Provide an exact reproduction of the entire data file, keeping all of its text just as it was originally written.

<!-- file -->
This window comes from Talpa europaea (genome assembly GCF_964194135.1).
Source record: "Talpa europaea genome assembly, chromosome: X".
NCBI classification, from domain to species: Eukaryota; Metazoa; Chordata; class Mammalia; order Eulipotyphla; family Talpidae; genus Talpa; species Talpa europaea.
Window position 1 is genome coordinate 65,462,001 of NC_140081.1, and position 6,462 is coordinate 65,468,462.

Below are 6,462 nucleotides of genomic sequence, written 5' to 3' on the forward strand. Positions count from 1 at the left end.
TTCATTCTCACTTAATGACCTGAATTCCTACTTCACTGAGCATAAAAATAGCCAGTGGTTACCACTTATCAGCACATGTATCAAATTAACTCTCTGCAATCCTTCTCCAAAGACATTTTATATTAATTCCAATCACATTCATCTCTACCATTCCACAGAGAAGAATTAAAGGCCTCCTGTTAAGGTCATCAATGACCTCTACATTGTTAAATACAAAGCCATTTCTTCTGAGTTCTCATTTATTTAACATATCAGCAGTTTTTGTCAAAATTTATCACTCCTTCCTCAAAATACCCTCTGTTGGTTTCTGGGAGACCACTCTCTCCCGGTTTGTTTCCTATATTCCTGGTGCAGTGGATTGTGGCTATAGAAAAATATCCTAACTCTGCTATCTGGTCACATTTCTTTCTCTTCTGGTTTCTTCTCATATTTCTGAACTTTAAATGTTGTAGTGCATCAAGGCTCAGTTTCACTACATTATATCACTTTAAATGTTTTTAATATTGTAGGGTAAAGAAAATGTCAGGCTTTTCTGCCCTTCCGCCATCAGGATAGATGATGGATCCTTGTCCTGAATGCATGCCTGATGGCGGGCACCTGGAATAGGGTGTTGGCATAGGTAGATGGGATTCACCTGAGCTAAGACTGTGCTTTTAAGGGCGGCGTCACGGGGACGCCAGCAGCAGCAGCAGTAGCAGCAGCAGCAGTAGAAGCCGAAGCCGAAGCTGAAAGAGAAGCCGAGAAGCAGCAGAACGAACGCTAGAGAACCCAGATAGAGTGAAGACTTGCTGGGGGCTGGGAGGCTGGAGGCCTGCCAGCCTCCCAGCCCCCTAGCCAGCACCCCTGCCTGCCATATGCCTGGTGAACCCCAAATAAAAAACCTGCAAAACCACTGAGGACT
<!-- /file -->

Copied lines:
This window comes from Talpa europaea (genome assembly GCF_964194135.1).
Source record: "Talpa europaea genome assembly, chromosome: X".
NCBI classification, from domain to species: Eukaryota; Metazoa; Chordata; class Mammalia; order Eulipotyphla; family Talpidae; genus Talpa; species Talpa europaea.
Window position 1 is genome coordinate 65,462,001 of NC_140081.1, and position 6,462 is coordinate 65,468,462.

Below are 6,462 nucleotides of genomic sequence, written 5' to 3' on the forward strand. Positions count from 1 at the left end.
TTCATTCTCACTTAATGACCTGAATTCCTACTTCACTGAGCATAAAAATAGCCAGTGGTTACCACTTATCAGCACATGTATCAAATTAACTCTCTGCAATCCTTCTCCAAAGACATTTTATATTAATTCCAATCACATTCATCTCTACCATTCCACAGAGAAGAATTAAAGGCCTCCTGTTAAGGTCATCAATGACCTCTACATTGTTAAATACAAAGCCATTTCTTCTGAGTTCTCATTTATTTAACATATCAGCAGTTTTTGTCAAAATTTATCACTCCTTCCTCAAAATACCCTCTGTTGGTTTCTGGGAGACCACTCTCTCCCGGTTTGTTTCCTATATTCCTGGTGCAGTGGATTGTGGCTATAGAAAAATATCCTAACTCTGCTATCTGGTCACATTTCTTTCTCTTCTGGTTTCTTCTCATATTTCTGAACTTTAAATGTTGTAGTGCATCAAGGCTCAGTTTCACTACATTATATCACTTTAAATGTTTTTAATATTGTAGGGTAAAGAAAATGTCAGGCTTTTCTGCCCTTCCGCCATCAGGATAGATGATGGATCCTTGTCCTGAATGCATGCCTGATGGCGGGCACCTGGAATAGGGTGTTGGCATAGGTAGATGGGATTCACCTGAGCTAAGACTGTGCTTTTAAGGGCGGCGTCACGGGGACGCCAGCAGCAGCAGCAGTAGCAGCAGCAGCAGTAGAAGCCGAAGCCGAAGCTGAAAGAGAAGCCGAGAAGCAGCAGAACGAACGCTAGAGAACCCAGATAGAGTGAAGACTTGCTGGGGGCTGGGAGGCTGGAGGCCTGCCAGCCTCCCAGCCCCCTAGCCAGCACCCCTGCCTGCCATATGCCTGGTGAACCCCAAATAAAAAACCTGCAAAACCACTGAGGACT